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Diary Of A Carp Addict

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Last Updated: 7th January 2015

Who is Ian?

Ian Merriott has been carp fishing on waters in the south of the UK for a little over 20 years. With a full-time job and family commitments, Ian’s angling mirrors the scenario that most of us face, having to fit his passion and hobby around day-to-day life.

Ian’s results belie the limited time he has available. Fishing just one night a week, an overnighter every Monday after an early shift at work and before his late shift on Tuesday afternoon, he’s slipped his net under several fish over 40lb from a variety of open-access venues.

A passionate carp angler, Ian gets out on the bank all year round. Without the luxury of picking his sessions to coinside with the best of the weather, he makes the best of whatever faces him at the time, and usually comes out on top.

 

December 2014:

“I’ve never been one for publicizing my fishing before. It’s a hobby and passion and that’s how it’s always been. However, after a lot of thought, and some persuasion, I am pleased to say that I have decided to write a monthly diary exclusively for the Solar Tackle website. Over the coming months I’ll be detailing my methods and thinking behind my tactics to give you an insight into how I deal with making the most of limited time on the bank.

“During the winter months I always target waters with a sensible stock of fish and a track record of winter form, as four nights a month doesn’t give me much chance of success on a low-stock, rock hard venue. The water also needs to contain at least one ‘target fish’ for me to go at; something to keep me going and focused the blanks ha ha!

“The venues that I picked for this winter are both local club waters, local to my home just outside Winchester. This ensures I can maximize the daylight hours spent fishing, rather than spending them in the car to and from the lake. Fish location is imperative, especially when on limited time and even more so in winter when the carp are less likely to be active and mobile, and spending some time on the bank during daylight makes spotting subtle signs far easier.

“Lake 1 is just over one acre, with two islands and main, bowl, area connected by a narrow channel. It holds around 80 carp from 10lb to 30lb. There are no record breakers in there but some of the bigger fish are scaly Leneys and long dark commons.

“Lake 2 is about 7 acres. This consists of a two-acre areas connected to the main body of water via a channel under a bridge. This lake holds a couple of hundred carp ranging from 5lb to 41lb. The carp are predominantly commons with the big one being a mirror.

“Both lakes have depths of 3-10ft and have clean silt bottoms with hard areas in the margins.”

 

“On arriving at lake 1 at around 3.30pm I was surprised to see only two other anglers fishing and both were on the island side. The previous week I managed to catch a lovely linear at just over 20lb from the middle of the ‘bowl’ in the deeper silt. This area again looked promising with a few small clusters of bubbles breaking the surface. After doing a circuit of the lake it became evident that the fish were not frequenting the margins. Uneaten bait was also visible on a few of the known, close-in spots, so I opted for a swim that gave me the most open-water options.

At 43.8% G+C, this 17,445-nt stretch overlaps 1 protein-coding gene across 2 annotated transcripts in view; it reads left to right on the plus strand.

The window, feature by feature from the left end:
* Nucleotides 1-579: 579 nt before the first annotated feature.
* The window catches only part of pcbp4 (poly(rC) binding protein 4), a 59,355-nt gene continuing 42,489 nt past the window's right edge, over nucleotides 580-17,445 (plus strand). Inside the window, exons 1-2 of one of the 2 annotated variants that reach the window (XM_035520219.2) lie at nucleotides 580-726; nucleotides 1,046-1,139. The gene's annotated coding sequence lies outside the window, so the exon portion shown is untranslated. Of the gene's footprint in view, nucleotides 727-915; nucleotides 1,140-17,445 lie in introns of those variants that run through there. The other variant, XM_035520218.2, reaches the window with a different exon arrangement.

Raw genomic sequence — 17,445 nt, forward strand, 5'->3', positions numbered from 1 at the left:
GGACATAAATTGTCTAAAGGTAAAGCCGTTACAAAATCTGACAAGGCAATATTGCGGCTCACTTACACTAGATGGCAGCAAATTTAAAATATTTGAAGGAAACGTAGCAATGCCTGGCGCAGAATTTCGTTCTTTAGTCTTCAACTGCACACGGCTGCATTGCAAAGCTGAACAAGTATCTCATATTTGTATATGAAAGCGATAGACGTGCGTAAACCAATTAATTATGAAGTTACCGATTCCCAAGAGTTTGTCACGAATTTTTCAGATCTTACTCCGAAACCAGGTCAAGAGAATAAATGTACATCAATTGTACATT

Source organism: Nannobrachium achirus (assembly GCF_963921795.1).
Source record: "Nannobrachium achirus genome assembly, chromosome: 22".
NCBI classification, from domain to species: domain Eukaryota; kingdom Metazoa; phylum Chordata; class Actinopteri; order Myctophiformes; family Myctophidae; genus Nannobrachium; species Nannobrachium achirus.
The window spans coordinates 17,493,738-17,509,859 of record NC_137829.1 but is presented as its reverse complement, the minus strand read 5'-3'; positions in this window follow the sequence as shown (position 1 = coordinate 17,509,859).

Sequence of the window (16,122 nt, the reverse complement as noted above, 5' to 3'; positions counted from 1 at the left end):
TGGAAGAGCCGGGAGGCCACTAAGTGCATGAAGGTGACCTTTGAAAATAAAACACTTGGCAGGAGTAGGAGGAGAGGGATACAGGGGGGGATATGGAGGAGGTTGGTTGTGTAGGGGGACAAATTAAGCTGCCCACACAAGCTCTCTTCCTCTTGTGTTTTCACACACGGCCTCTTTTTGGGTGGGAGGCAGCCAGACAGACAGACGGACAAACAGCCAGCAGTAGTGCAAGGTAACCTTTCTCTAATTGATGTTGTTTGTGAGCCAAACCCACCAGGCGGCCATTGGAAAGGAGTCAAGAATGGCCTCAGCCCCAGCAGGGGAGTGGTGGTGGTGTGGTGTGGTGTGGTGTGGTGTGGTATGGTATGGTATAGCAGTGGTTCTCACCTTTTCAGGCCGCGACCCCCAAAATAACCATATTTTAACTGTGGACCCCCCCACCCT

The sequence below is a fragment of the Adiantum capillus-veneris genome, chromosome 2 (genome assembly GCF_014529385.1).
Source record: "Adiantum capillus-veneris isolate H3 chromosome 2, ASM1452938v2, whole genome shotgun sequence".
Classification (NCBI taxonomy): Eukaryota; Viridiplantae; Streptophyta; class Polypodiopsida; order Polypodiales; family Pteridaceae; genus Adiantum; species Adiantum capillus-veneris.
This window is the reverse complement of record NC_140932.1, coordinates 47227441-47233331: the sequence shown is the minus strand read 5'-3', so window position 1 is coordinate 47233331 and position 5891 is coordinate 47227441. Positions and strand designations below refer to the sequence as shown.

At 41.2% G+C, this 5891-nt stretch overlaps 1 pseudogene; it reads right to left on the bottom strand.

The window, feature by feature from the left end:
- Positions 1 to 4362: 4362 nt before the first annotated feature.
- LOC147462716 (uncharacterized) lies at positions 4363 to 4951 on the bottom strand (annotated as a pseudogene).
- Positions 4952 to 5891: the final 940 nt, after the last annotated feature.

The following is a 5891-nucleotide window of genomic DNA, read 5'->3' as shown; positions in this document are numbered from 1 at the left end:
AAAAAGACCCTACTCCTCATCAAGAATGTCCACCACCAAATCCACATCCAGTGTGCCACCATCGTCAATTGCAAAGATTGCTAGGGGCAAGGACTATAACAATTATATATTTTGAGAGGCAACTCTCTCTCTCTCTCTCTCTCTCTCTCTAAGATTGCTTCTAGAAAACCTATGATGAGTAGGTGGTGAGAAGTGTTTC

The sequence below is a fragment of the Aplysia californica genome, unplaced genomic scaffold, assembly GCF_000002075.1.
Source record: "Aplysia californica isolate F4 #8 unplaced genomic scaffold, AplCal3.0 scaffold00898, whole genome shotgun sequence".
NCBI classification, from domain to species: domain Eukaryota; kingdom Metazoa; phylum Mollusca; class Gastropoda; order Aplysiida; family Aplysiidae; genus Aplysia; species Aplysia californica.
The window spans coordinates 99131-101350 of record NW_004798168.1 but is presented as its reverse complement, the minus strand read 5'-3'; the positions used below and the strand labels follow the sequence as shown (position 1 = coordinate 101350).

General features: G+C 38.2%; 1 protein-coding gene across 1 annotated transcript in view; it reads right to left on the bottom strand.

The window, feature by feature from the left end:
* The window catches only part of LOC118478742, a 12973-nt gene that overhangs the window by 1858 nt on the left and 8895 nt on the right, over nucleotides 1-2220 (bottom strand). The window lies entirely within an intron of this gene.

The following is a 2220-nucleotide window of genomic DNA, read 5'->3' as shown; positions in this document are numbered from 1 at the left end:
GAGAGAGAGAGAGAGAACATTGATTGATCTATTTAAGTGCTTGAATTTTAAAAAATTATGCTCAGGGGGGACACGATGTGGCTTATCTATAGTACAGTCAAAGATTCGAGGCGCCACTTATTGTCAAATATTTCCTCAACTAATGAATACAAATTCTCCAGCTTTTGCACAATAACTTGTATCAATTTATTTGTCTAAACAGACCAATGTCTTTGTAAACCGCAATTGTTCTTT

“The fish were not fizzing as much the week before so I opted for two small, highly visible traps. A single, white Top Banana pop up on a hinged stiff rig went out on one rod and the other was ‘tooled’ with a fluorocarbon hook link size 6 Stronghold 101 hook and two 14mm bottom baits accompanied by a 4-bait stringer.

“At 5am I received a vicious liner on the right-hand rod, which came to nothing. The morning saw no fizzing at all so both rods were wound in and two zigs, one at 2ft and the other at 4ft were deployed. I was hoping that the carp were sat in mid water, as they definitely were not feeding on the bottom. No takes occurred though and I packed up at 11am and headed for work.”

 

“As I pulled into the car park the following Monday at 4.45pm my attention was drawn to a sign by the hut, LAKE CLOSED. This was due to the otter fence finally going up. The weather had taken a turn for the worse and temperatures at night were forecast for -3 degrees. I dropped on to the lake next door and fished two pop ups to the far margin at about 40 yards, again on hinged stiff rigs. I landed two mid doubles, a common and a mirror, in the night before packing up at 8.30am and heading home, pleased with my unexpected results.”

“I couldn’t get out on the bank the following week due to family commitments, but I did visit lake 1 twice, on both occasion spreading a kilo of Top Banana boilies over four known winter areas, priming it for my return on Monday night.”

 

The story continues this Friday as Ian’s perseverance and some tactical thinking pays dividends. 



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